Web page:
As more Filipinos travel around the country, it opens up cultural and leisure opportunities that were not accessible and available to previous generations. Tourism has also provided employment and business opportunities to rural communities which lack a diversified economy.
But there is another side to tourism expansion. Natural habitats and ecosystems are affected by the development of roads, hotels, restaurants, and other establishments. Leisure activities such as trekking, climbing and scuba diving also have negative impacts such as littering and damage to coral reefs, flora and even fauna.
Leading Philippine carrier Cebu Pacific ramps up its “Juan Effect” sustainable tourism program, particularly in its pilot area of Siargao Island. A partnership with the Department of Tourism (DOT), “Juan Effect” aims to mitigate the impact of tourist arrivals on the environment.
“Juan Effect” engages travelers and local stakeholders, raising awareness among Filipinos about their responsibilities as tourists and encourages them to make a difference by changing one daily habit. The Department of Environment and Natural Resources and the Department of Interior and Local Government are also involved in the roll-out of “Juan Effect.”
Cebu Pacific has been mounting flights in and out of Siargao for the past ten years—the very first airline to do so. Since then, the island has become a popular tourist destination, on top of maintaining its status as a world-class surfing area.
“Since we launched ‘Juan Effect’ in August 2018, we have been working with the local government units in Siargao and the province of Surigao Del Norte to spur concerted action to properly manage the ever-increasing visitor numbers, ease the negative impact of tourism on the island, and balance the social and environmental concerns with its economic benefits,” said Candice Iyog, Vice President for Marketing and Distribution of Cebu Pacific.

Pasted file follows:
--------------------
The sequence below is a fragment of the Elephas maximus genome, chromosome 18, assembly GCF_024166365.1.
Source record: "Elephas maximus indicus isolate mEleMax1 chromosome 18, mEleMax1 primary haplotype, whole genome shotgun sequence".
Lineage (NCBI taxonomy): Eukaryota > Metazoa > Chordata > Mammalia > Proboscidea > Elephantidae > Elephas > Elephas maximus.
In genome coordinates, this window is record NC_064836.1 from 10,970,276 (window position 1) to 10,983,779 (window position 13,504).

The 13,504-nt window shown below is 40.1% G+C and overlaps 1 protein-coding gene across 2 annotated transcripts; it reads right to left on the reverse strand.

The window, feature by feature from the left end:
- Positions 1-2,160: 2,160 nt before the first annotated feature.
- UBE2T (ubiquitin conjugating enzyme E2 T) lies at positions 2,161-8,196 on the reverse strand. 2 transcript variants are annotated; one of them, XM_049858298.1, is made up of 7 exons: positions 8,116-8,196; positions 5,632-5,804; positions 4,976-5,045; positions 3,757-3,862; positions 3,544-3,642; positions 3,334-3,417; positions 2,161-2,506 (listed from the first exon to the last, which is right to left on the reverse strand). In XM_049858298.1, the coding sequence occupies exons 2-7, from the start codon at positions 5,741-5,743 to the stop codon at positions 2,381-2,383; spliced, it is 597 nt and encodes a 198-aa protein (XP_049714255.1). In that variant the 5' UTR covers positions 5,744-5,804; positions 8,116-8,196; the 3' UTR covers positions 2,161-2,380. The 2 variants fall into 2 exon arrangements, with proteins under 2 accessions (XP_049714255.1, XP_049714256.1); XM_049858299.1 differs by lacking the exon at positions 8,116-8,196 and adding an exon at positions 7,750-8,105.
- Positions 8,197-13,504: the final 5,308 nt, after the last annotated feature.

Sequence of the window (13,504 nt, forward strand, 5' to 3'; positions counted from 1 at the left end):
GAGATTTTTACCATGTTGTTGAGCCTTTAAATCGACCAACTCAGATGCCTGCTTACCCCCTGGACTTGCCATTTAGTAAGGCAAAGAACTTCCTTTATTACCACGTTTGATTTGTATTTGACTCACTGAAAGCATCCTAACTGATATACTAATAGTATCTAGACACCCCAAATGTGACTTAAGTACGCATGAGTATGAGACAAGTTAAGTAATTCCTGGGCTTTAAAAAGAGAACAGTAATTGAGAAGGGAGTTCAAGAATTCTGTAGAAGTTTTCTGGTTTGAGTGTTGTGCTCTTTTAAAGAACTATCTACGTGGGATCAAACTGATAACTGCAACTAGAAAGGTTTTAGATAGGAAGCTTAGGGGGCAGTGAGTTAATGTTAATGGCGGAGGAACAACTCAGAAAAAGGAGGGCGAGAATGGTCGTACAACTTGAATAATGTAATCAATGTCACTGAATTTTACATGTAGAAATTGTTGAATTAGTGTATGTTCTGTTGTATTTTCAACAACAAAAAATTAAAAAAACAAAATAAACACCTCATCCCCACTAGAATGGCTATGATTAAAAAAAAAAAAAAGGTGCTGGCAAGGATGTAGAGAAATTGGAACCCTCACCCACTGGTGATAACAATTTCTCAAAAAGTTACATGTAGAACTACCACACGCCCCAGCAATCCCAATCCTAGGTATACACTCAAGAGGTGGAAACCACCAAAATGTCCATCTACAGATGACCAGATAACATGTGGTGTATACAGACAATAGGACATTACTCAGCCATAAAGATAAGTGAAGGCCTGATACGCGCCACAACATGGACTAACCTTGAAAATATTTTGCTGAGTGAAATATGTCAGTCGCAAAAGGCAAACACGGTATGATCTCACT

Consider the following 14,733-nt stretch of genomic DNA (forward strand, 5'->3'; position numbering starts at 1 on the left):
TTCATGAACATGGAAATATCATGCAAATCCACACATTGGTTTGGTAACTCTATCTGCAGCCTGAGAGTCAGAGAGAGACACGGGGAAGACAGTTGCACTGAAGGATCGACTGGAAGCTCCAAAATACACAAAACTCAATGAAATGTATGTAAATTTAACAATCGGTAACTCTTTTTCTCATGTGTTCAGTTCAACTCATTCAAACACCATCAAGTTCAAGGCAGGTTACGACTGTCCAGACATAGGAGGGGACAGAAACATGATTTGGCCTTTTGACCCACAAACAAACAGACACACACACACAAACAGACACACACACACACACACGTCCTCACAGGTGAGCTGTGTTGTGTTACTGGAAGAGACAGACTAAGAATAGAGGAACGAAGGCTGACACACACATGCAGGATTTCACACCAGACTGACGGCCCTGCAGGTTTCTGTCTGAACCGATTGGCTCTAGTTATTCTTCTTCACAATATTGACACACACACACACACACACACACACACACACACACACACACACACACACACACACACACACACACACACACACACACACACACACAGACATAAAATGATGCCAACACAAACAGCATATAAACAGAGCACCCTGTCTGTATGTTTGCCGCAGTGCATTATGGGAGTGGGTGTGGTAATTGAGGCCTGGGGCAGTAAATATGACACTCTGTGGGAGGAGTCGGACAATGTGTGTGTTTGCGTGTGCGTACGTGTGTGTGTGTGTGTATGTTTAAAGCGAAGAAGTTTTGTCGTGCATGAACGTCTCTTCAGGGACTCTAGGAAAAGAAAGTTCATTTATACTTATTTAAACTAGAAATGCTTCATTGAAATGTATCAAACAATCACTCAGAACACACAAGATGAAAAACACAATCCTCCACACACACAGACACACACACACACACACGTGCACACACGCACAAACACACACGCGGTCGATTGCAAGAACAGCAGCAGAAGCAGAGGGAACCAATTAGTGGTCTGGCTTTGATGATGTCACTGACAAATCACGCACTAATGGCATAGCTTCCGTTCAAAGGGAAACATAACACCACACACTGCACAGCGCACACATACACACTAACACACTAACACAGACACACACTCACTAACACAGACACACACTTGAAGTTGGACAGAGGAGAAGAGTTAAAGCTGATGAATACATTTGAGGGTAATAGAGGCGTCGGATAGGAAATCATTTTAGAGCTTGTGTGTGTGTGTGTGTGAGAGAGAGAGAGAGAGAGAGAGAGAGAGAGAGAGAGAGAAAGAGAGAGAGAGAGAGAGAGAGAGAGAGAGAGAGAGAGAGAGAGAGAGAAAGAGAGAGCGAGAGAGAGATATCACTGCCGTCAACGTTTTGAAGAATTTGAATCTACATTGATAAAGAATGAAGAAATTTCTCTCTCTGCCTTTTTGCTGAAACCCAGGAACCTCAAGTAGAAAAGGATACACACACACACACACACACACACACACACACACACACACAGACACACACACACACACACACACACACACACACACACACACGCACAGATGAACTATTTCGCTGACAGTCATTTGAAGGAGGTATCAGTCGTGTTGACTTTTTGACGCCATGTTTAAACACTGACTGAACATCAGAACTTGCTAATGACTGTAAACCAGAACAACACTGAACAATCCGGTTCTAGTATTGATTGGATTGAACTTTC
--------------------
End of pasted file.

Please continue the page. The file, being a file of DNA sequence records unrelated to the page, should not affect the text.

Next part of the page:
Cebu Pacific flies once daily between Manila and Siargao and up to four times a day between Siargao and Cebu using its fleet of ATR 72-600 aircraft, which has the lowest fuel consumption and the lowest environmental footprint in its category. The ATR 72-600 produces 40% less carbon dioxide emissions than other turboprops. And as with all other Cebu Pacific and Cebgo flights, all non-recyclable plastic spoons, forks, stirrers and cups used for inflight meals have been replaced with sustainable alternatives.
So far, the implementation of the “Juan Effect” program has resulted in the passage of ordinances in some municipalities in Siargao that pertain to waste reduction and the usage of single-use plastic. To help educate tourists and local residents, colorful murals and signs made of used surfboards have also been put up prior to the peak surfing season that began in September 2018.
The airline also commissioned the design and fabrication of receptacles that tourists can use to properly dispose of plastic bottles, which can then be collected to be made into eco bricks or recycled. Designed to withstand strong waves and winds, these plastic bottle receptacles will be deployed at key points in Siargao as well as outlying islands to encourage proper waste disposal.
Cebu Pacific will also work with local stakeholders to introduce practices to minimize waste in the ground and in the ocean. Engagement activities will be led by “Juan Effect” advocates Erwan Heussaff, Jasmine Curtis-Smith, and Kyle “Kulas” Jennerman. To drum up even more public awareness and support, a colorful mural of the underwater designed by fast-rising visual artist and muralist, Anina Rubio, will be painted on the perimeter wall of the Dapa Elementary School to bring life to the community and inspire everyJuan to contribute towards improving the environment.
Join Cebu Pacific in keeping the Philippine islands clean and beautiful by making a pledge at www.juaneffect.com.
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